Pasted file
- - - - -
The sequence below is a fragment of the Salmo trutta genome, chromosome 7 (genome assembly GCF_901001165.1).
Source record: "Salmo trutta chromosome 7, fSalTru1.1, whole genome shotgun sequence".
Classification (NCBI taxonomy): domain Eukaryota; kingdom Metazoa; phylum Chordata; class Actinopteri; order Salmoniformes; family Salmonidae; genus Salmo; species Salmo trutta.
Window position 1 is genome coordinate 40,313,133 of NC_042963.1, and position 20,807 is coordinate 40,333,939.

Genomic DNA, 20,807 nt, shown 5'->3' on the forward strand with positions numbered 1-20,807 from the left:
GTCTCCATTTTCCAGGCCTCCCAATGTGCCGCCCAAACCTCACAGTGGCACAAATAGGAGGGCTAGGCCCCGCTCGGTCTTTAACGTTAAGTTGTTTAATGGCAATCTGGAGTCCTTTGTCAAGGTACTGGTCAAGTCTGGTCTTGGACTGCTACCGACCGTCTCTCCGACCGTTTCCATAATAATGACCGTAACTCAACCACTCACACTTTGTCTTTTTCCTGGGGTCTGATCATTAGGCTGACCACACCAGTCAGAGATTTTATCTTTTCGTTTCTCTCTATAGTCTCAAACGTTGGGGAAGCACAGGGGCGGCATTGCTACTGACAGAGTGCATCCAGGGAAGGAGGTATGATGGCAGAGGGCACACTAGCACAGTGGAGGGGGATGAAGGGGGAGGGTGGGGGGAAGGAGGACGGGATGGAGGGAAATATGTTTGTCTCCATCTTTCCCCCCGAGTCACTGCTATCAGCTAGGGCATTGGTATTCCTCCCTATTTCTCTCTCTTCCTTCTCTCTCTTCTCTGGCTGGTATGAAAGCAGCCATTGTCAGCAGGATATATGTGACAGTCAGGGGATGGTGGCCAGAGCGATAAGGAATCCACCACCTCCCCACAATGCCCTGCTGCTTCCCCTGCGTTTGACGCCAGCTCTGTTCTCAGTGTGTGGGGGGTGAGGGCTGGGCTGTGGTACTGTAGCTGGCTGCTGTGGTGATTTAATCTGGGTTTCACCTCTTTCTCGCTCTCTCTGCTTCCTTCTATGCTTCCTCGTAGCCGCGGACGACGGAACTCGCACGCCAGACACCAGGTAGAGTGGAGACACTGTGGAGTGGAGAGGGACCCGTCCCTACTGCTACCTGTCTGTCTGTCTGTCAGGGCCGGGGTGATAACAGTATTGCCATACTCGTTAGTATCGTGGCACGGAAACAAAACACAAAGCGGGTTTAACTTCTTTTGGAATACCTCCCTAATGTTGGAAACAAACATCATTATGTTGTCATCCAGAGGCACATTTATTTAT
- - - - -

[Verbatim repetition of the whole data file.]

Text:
The sequence below is a fragment of the Salmo trutta genome, chromosome 7 (genome assembly GCF_901001165.1).
Source record: "Salmo trutta chromosome 7, fSalTru1.1, whole genome shotgun sequence".
Classification (NCBI taxonomy): domain Eukaryota; kingdom Metazoa; phylum Chordata; class Actinopteri; order Salmoniformes; family Salmonidae; genus Salmo; species Salmo trutta.
Window position 1 is genome coordinate 40,313,133 of NC_042963.1, and position 20,807 is coordinate 40,333,939.

Genomic DNA, 20,807 nt, shown 5'->3' on the forward strand with positions numbered 1-20,807 from the left:
GTCTCCATTTTCCAGGCCTCCCAATGTGCCGCCCAAACCTCACAGTGGCACAAATAGGAGGGCTAGGCCCCGCTCGGTCTTTAACGTTAAGTTGTTTAATGGCAATCTGGAGTCCTTTGTCAAGGTACTGGTCAAGTCTGGTCTTGGACTGCTACCGACCGTCTCTCCGACCGTTTCCATAATAATGACCGTAACTCAACCACTCACACTTTGTCTTTTTCCTGGGGTCTGATCATTAGGCTGACCACACCAGTCAGAGATTTTATCTTTTCGTTTCTCTCTATAGTCTCAAACGTTGGGGAAGCACAGGGGCGGCATTGCTACTGACAGAGTGCATCCAGGGAAGGAGGTATGATGGCAGAGGGCACACTAGCACAGTGGAGGGGGATGAAGGGGGAGGGTGGGGGGAAGGAGGACGGGATGGAGGGAAATATGTTTGTCTCCATCTTTCCCCCCGAGTCACTGCTATCAGCTAGGGCATTGGTATTCCTCCCTATTTCTCTCTCTTCCTTCTCTCTCTTCTCTGGCTGGTATGAAAGCAGCCATTGTCAGCAGGATATATGTGACAGTCAGGGGATGGTGGCCAGAGCGATAAGGAATCCACCACCTCCCCACAATGCCCTGCTGCTTCCCCTGCGTTTGACGCCAGCTCTGTTCTCAGTGTGTGGGGGGTGAGGGCTGGGCTGTGGTACTGTAGCTGGCTGCTGTGGTGATTTAATCTGGGTTTCACCTCTTTCTCGCTCTCTCTGCTTCCTTCTATGCTTCCTCGTAGCCGCGGACGACGGAACTCGCACGCCAGACACCAGGTAGAGTGGAGACACTGTGGAGTGGAGAGGGACCCGTCCCTACTGCTACCTGTCTGTCTGTCTGTCAGGGCCGGGGTGATAACAGTATTGCCATACTCGTTAGTATCGTGGCACGGAAACAAAACACAAAGCGGGTTTAACTTCTTTTGGAATACCTCCCTAATGTTGGAAACAAACATCATTATGTTGTCATCCAGAGGCACATTTATTTAT